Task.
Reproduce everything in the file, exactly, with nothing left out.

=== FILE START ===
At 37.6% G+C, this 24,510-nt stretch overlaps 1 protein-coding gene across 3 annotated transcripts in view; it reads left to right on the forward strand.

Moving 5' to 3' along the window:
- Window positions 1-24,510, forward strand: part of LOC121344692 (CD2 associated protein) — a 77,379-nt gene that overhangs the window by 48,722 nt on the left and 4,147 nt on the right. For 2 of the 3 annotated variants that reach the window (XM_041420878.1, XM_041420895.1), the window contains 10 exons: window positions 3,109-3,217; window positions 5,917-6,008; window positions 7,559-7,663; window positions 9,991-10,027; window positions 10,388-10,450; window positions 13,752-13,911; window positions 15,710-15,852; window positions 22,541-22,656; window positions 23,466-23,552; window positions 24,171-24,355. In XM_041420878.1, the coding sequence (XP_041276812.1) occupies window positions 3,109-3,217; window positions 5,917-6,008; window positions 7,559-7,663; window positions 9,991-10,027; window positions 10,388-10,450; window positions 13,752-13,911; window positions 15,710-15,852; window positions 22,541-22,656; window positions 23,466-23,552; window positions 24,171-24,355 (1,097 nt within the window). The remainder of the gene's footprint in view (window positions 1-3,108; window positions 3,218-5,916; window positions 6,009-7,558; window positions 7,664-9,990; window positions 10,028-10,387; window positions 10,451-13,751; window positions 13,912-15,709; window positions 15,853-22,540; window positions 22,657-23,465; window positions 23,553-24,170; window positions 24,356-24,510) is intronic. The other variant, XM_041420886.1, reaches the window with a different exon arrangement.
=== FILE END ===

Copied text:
At 37.6% G+C, this 24,510-nt stretch overlaps 1 protein-coding gene across 3 annotated transcripts in view; it reads left to right on the forward strand.

Moving 5' to 3' along the window:
- Window positions 1-24,510, forward strand: part of LOC121344692 (CD2 associated protein) — a 77,379-nt gene that overhangs the window by 48,722 nt on the left and 4,147 nt on the right. For 2 of the 3 annotated variants that reach the window (XM_041420878.1, XM_041420895.1), the window contains 10 exons: window positions 3,109-3,217; window positions 5,917-6,008; window positions 7,559-7,663; window positions 9,991-10,027; window positions 10,388-10,450; window positions 13,752-13,911; window positions 15,710-15,852; window positions 22,541-22,656; window positions 23,466-23,552; window positions 24,171-24,355. In XM_041420878.1, the coding sequence (XP_041276812.1) occupies window positions 3,109-3,217; window positions 5,917-6,008; window positions 7,559-7,663; window positions 9,991-10,027; window positions 10,388-10,450; window positions 13,752-13,911; window positions 15,710-15,852; window positions 22,541-22,656; window positions 23,466-23,552; window positions 24,171-24,355 (1,097 nt within the window). The remainder of the gene's footprint in view (window positions 1-3,108; window positions 3,218-5,916; window positions 6,009-7,558; window positions 7,664-9,990; window positions 10,028-10,387; window positions 10,451-13,751; window positions 13,912-15,709; window positions 15,853-22,540; window positions 22,657-23,465; window positions 23,553-24,170; window positions 24,356-24,510) is intronic. The other variant, XM_041420886.1, reaches the window with a different exon arrangement.